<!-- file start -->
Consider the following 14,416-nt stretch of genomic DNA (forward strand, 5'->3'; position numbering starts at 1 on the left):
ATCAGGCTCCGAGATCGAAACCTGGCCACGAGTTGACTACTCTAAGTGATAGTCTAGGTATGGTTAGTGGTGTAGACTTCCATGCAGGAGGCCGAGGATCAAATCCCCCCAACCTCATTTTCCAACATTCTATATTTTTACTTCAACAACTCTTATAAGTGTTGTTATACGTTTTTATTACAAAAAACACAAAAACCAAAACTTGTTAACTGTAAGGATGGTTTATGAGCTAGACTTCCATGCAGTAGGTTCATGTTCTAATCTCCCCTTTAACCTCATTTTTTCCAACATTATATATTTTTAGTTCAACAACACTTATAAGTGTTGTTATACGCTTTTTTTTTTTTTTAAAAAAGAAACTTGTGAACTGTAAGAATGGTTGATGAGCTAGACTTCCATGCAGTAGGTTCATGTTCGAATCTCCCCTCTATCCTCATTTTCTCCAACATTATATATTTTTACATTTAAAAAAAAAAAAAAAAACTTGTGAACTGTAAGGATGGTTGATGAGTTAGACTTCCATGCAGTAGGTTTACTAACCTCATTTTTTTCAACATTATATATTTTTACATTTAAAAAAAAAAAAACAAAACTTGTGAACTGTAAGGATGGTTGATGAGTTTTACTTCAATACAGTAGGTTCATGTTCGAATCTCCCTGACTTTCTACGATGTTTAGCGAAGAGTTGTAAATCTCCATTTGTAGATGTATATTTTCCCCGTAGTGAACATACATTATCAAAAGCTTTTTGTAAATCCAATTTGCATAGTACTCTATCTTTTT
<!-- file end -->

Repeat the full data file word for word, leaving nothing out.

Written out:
Consider the following 14,416-nt stretch of genomic DNA (forward strand, 5'->3'; position numbering starts at 1 on the left):
ATCAGGCTCCGAGATCGAAACCTGGCCACGAGTTGACTACTCTAAGTGATAGTCTAGGTATGGTTAGTGGTGTAGACTTCCATGCAGGAGGCCGAGGATCAAATCCCCCCAACCTCATTTTCCAACATTCTATATTTTTACTTCAACAACTCTTATAAGTGTTGTTATACGTTTTTATTACAAAAAACACAAAAACCAAAACTTGTTAACTGTAAGGATGGTTTATGAGCTAGACTTCCATGCAGTAGGTTCATGTTCTAATCTCCCCTTTAACCTCATTTTTTCCAACATTATATATTTTTAGTTCAACAACACTTATAAGTGTTGTTATACGCTTTTTTTTTTTTTTAAAAAAGAAACTTGTGAACTGTAAGAATGGTTGATGAGCTAGACTTCCATGCAGTAGGTTCATGTTCGAATCTCCCCTCTATCCTCATTTTCTCCAACATTATATATTTTTACATTTAAAAAAAAAAAAAAAAACTTGTGAACTGTAAGGATGGTTGATGAGTTAGACTTCCATGCAGTAGGTTTACTAACCTCATTTTTTTCAACATTATATATTTTTACATTTAAAAAAAAAAAAACAAAACTTGTGAACTGTAAGGATGGTTGATGAGTTTTACTTCAATACAGTAGGTTCATGTTCGAATCTCCCTGACTTTCTACGATGTTTAGCGAAGAGTTGTAAATCTCCATTTGTAGATGTATATTTTCCCCGTAGTGAACATACATTATCAAAAGCTTTTTGTAAATCCAATTTGCATAGTACTCTATCTTTTT